if you run a dna air filter, run the akcro header and muffler, install the competition map on the ecu it will run awesome...

    bergos has a 44mm throttle body a big valve ported head and a cam...another company makes a 622cc barrel and piston kit...if you do all that and buy the user setting tool you might get it to run better than the set i initially listed...i instead plan to by a tm 530 super moto for double what it would take to get a few more ponies out f my berg 570...

  10. #208
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    Quote Originally Posted by ratman View Post
    if you run a dna air filter, run the akcro header and muffler, install the competition map on the ecu it will run awesome...

    bergos has a 44mm throttle body a big valve ported head and a cam...another company makes a 622cc barrel and piston kit...if you do all that and buy the user setting tool you might get it to run better than the set i initially listed...i instead plan to by a tm 530 super moto for double what it would take to get a few more ponies out f my berg 570...
    I have those first parts you listed minus akra header. It's ok after them.

    Bergos still doesn't sell the camshaft they list. I've asked thousand times but no release date whatsoever. Apparently the stock cam is actually quite good, just the rev limiter needs to be set higher and ignition timing mapped differently. I'm done with them and I have new tuner I'm gonna work with.

    Will have the head ported here and mapped the bike with user setting tool that I have bought. Getting 46mm custom throttle body and stock piston and cylinder machining for more compression from a different company from Germany. Full FMF titanium exhaust too. Should make the Berg fly then.

  11. #209
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    so i realize that the Duke (1,2 and especially 3) seems to be widely stated as NOT a motard. but it IS admittedly probably the first and closest thing to being a street legal tard out of the box. at the very least the true hooligan bike. so whats the opinions on them. the 3 seems like its stepped away a bit from its dirt roots and is heading towards the sportbike side of the family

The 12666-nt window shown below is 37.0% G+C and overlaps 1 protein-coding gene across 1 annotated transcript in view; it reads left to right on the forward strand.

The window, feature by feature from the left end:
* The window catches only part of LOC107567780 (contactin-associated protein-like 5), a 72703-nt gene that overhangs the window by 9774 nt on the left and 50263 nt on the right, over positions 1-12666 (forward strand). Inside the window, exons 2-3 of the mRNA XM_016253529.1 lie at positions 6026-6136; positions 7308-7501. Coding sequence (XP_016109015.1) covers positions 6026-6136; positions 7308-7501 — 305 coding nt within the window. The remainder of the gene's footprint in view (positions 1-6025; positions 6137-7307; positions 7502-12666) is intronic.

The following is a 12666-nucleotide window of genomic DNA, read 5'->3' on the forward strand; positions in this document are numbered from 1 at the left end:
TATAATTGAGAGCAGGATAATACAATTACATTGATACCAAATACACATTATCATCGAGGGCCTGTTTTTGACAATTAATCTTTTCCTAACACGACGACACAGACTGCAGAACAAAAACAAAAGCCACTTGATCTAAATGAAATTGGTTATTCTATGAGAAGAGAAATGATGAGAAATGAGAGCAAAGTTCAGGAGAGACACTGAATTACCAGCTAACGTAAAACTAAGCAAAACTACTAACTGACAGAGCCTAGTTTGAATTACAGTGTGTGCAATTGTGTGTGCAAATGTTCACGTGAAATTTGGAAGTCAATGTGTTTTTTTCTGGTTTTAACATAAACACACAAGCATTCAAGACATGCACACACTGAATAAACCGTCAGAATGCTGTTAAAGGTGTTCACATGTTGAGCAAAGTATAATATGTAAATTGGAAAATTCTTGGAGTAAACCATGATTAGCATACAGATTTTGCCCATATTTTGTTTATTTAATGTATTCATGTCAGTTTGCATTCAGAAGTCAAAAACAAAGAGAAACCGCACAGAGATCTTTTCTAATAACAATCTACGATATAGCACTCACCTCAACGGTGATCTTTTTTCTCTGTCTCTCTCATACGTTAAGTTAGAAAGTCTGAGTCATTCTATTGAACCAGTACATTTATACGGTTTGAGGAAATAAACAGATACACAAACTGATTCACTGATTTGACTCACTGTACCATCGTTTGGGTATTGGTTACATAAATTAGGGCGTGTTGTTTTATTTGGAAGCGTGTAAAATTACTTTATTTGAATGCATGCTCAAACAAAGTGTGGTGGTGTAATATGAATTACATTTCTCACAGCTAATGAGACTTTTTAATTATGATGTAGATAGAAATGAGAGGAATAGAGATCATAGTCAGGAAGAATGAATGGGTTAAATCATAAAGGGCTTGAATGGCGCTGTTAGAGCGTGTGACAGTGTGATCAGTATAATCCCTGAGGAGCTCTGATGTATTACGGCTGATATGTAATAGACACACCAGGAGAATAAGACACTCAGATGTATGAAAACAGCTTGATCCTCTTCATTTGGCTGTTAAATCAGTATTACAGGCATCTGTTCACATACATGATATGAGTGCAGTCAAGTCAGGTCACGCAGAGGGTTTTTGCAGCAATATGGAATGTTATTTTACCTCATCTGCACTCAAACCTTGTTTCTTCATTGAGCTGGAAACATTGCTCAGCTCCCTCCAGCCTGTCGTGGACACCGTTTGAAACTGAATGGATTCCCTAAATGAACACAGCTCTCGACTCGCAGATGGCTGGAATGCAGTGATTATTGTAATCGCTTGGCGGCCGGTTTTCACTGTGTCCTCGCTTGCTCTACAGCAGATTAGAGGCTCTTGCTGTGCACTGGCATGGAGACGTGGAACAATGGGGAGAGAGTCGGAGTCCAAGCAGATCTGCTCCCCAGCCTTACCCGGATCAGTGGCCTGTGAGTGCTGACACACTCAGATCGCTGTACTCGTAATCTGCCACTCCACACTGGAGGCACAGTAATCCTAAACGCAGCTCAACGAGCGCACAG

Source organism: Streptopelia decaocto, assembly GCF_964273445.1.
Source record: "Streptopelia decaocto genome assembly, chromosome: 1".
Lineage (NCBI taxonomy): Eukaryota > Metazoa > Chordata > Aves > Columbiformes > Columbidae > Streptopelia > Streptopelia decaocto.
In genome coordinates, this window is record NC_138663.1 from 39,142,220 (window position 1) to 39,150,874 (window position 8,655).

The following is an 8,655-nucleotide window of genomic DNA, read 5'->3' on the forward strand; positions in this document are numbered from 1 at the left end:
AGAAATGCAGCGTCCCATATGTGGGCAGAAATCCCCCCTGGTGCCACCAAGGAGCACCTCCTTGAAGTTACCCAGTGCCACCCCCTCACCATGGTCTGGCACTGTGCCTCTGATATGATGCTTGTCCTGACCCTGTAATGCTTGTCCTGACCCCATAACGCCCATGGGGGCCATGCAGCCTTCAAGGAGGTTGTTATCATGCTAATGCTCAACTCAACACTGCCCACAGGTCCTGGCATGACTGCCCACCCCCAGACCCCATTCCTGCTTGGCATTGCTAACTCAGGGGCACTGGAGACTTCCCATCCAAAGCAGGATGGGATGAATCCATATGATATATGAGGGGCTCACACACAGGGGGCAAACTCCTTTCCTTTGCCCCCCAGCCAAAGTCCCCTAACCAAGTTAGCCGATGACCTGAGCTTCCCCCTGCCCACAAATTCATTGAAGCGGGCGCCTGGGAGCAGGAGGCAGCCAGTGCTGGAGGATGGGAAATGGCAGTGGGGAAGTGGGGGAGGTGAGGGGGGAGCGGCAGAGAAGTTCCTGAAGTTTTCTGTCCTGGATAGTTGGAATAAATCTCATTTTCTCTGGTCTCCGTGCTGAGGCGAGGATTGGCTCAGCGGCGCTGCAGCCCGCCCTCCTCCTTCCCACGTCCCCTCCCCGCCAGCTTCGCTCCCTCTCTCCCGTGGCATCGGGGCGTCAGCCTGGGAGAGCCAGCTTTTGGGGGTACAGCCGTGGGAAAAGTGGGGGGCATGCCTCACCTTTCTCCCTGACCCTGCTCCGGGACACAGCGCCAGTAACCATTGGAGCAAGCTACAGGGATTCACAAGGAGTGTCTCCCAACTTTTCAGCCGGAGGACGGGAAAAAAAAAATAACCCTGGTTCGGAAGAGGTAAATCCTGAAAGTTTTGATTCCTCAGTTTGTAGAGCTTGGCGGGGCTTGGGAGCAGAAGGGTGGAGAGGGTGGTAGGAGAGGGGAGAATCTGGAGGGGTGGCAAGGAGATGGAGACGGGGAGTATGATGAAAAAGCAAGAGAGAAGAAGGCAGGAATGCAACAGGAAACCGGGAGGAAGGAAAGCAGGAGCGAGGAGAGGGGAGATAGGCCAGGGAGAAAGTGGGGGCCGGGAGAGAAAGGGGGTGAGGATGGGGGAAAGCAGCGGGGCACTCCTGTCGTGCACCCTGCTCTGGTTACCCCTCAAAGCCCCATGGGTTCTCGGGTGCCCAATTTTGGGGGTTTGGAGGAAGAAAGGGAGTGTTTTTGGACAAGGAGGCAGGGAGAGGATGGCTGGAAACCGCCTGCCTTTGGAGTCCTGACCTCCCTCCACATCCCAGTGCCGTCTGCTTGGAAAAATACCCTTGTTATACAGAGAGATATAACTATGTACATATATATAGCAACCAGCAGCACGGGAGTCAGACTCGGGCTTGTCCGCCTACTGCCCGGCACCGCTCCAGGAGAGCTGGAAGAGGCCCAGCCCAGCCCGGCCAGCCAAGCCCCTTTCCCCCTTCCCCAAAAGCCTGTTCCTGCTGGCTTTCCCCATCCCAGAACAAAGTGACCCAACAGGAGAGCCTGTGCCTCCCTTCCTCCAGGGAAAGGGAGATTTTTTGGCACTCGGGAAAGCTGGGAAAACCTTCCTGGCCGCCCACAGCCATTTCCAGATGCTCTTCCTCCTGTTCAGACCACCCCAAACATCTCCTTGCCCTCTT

12. #210
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    "CRF, Again, race bike. Maintenance intensive, simply not designed for the street.". I have two crf 450x and one has 15,000 mile on it. I've never touched the motor. Just change the oil every 1,000 to 1,500 miles. Keeping chain slides on it with the gearing I'm running.
    Last edited by MJ 88; 04-25-2012 at 07:44 PM.

  13. #211
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    Default Supermono Project

    I want to build a Supermono for road racing based on a high horsepower Supermotard. The KTM 690 Duke would be the logical choice, but they are $$$ and hard to come buy now KTM USA has stopped importing the Duke. My 'goal' is a race only (non street legal) 70+hp 300lb supermono. I built a 58hp 06 YZ450 (race gas, stock bore/stroke, high comp piston, cams etc) SM so I am pretty sure 70+hp is achievable with a bigger engine to start with.

    This is what inspired me http://www.asphaltandrubber.com/bike...690r-mototech/

    The 450 moto thing was tried and didn't go anywhere and I want to build a bike with decent power. So what other bikes will make good power with more emphasis on top end power?

    Fuel injection would be great but I know running a flat slide carb will get just as good gains. A slipper clutch is really a must but if the bike doesn't come with a stock slipper clutch most bikes can be fitted with an aftermarket slipper. Electric start would be good as these built bikes are tough to start and I would like to get rid of the kick starter as it wont clear the fairings, while using rollers to start it is possible it is not always practical. A 6 speed transmission would be ideal, but a 5 speed could be made to work.

    I would be modifying/replacing the swingarm to get a better swingarm angle for road racing as most SM/MX/Dirt bikes have a swingarm too long so it is too flat. I would modifying/replacing the forks and shock as well to get a good setup for road racing. I wouldn't have an issue punching out the cylinder as going big bore helps the top end as well as midrange if the cams are timed correctly.

    Since I will be changing/modifying the forks/shock swingarm and oboviously wheels, so far I have come up with:
    KTM 690/954/640
    KTM 525
    Husky 510/630
    Husaberg 570

    Wont do an Aprilia as I used to work for Aprilia USA....... LOL

    So what do people think would be the best donor/starting platform?

  14. #212